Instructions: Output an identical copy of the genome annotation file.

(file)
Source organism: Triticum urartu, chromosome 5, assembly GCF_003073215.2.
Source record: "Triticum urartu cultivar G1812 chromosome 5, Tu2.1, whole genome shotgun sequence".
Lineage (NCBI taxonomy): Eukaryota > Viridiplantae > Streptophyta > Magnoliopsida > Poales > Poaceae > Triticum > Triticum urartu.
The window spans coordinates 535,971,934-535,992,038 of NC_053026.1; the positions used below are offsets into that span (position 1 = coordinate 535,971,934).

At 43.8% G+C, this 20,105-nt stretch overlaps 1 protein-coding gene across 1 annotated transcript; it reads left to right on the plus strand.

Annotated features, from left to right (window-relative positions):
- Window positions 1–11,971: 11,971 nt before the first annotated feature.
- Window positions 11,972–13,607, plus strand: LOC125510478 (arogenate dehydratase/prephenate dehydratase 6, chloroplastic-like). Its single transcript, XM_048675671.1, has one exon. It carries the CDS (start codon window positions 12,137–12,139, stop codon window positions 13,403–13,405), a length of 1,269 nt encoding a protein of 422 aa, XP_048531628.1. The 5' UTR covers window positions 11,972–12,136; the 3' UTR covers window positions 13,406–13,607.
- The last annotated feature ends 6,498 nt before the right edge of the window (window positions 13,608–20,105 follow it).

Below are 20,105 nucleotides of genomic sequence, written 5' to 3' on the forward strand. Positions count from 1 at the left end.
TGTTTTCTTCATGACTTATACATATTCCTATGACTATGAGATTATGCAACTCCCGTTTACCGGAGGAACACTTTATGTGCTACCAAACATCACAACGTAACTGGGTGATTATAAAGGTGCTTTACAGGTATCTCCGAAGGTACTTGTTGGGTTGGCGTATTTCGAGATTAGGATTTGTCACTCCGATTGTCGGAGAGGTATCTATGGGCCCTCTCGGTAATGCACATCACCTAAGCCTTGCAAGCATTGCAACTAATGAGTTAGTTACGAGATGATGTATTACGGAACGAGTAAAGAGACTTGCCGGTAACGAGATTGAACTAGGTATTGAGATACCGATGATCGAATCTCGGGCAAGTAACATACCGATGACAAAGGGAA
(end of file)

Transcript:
Source organism: Triticum urartu, chromosome 5, assembly GCF_003073215.2.
Source record: "Triticum urartu cultivar G1812 chromosome 5, Tu2.1, whole genome shotgun sequence".
Lineage (NCBI taxonomy): Eukaryota > Viridiplantae > Streptophyta > Magnoliopsida > Poales > Poaceae > Triticum > Triticum urartu.
The window spans coordinates 535,971,934-535,992,038 of NC_053026.1; the positions used below are offsets into that span (position 1 = coordinate 535,971,934).

At 43.8% G+C, this 20,105-nt stretch overlaps 1 protein-coding gene across 1 annotated transcript; it reads left to right on the plus strand.

Annotated features, from left to right (window-relative positions):
- Window positions 1–11,971: 11,971 nt before the first annotated feature.
- Window positions 11,972–13,607, plus strand: LOC125510478 (arogenate dehydratase/prephenate dehydratase 6, chloroplastic-like). Its single transcript, XM_048675671.1, has one exon. It carries the CDS (start codon window positions 12,137–12,139, stop codon window positions 13,403–13,405), a length of 1,269 nt encoding a protein of 422 aa, XP_048531628.1. The 5' UTR covers window positions 11,972–12,136; the 3' UTR covers window positions 13,406–13,607.
- The last annotated feature ends 6,498 nt before the right edge of the window (window positions 13,608–20,105 follow it).

Below are 20,105 nucleotides of genomic sequence, written 5' to 3' on the forward strand. Positions count from 1 at the left end.
TGTTTTCTTCATGACTTATACATATTCCTATGACTATGAGATTATGCAACTCCCGTTTACCGGAGGAACACTTTATGTGCTACCAAACATCACAACGTAACTGGGTGATTATAAAGGTGCTTTACAGGTATCTCCGAAGGTACTTGTTGGGTTGGCGTATTTCGAGATTAGGATTTGTCACTCCGATTGTCGGAGAGGTATCTATGGGCCCTCTCGGTAATGCACATCACCTAAGCCTTGCAAGCATTGCAACTAATGAGTTAGTTACGAGATGATGTATTACGGAACGAGTAAAGAGACTTGCCGGTAACGAGATTGAACTAGGTATTGAGATACCGATGATCGAATCTCGGGCAAGTAACATACCGATGACAAAGGGAA